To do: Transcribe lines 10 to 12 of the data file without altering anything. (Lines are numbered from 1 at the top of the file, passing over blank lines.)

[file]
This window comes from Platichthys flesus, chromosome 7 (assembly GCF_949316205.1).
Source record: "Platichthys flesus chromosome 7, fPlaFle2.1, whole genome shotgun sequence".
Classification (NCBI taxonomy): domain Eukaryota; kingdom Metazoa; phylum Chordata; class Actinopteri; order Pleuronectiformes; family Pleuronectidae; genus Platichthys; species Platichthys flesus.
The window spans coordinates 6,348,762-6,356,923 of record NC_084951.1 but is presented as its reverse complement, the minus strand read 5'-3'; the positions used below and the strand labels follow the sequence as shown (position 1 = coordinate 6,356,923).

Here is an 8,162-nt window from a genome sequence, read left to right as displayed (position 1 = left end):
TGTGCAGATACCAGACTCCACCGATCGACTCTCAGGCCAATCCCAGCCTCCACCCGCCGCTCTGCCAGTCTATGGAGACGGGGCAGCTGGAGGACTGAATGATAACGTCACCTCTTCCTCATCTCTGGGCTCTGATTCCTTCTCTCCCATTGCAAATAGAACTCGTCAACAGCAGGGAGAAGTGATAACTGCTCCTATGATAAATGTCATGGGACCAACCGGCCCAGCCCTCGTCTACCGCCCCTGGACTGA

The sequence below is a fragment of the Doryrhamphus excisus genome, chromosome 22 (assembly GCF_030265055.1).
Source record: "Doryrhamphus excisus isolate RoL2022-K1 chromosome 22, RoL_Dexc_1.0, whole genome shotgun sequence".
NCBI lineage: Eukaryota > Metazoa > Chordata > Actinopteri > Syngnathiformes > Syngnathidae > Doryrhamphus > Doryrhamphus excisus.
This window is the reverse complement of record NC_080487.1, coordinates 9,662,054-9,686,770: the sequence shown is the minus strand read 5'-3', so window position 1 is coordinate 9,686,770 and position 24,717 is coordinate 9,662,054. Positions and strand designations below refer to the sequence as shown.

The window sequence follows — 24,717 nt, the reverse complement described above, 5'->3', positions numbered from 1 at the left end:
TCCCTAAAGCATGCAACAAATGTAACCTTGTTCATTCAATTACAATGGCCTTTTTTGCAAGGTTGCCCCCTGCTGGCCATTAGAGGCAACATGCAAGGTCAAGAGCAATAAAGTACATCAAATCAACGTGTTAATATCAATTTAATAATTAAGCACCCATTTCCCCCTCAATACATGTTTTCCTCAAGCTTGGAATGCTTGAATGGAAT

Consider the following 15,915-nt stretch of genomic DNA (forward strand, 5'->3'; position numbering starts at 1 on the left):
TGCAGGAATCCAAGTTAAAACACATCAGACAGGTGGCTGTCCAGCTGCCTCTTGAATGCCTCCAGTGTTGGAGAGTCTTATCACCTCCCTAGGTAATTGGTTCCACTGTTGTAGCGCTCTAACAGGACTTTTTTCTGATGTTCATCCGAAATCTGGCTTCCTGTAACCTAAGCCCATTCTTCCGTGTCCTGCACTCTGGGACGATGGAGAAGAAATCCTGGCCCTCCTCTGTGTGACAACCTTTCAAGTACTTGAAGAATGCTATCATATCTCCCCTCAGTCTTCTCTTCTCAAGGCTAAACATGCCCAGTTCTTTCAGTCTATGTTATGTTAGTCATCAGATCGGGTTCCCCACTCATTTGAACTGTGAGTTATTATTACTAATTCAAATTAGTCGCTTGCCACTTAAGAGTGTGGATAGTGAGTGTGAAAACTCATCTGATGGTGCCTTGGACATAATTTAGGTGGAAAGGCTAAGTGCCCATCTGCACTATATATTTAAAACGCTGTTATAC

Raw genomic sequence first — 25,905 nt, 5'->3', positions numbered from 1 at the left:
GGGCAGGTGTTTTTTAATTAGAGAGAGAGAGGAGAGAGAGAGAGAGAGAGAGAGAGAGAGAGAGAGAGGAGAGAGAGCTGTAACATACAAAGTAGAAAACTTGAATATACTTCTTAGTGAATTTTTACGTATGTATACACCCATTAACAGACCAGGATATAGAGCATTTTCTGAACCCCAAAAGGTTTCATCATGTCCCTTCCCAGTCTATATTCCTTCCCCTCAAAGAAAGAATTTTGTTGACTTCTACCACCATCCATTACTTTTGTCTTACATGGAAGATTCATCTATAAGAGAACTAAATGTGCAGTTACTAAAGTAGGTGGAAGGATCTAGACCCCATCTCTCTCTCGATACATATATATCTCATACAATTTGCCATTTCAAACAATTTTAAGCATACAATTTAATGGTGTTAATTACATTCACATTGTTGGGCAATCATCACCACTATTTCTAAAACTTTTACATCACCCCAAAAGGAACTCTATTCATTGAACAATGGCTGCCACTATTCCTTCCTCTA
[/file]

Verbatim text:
This window is the reverse complement of record NC_080487.1, coordinates 9,662,054-9,686,770: the sequence shown is the minus strand read 5'-3', so window position 1 is coordinate 9,686,770 and position 24,717 is coordinate 9,662,054. Positions and strand designations below refer to the sequence as shown.

The window sequence follows — 24,717 nt, the reverse complement described above, 5'->3', positions numbered from 1 at the left end:
TCCCTAAAGCATGCAACAAATGTAACCTTGTTCATTCAATTACAATGGCCTTTTTTGCAAGGTTGCCCCCTGCTGGCCATTAGAGGCAACATGCAAGGTCAAGAGCAATAAAGTACATCAAATCAACGTGTTAATATCAATTTAATAATTAAGCACCCATTTCCCCCTCAATACATGTTTTCCTCAAGCTTGGAATGCTTGAATGGAAT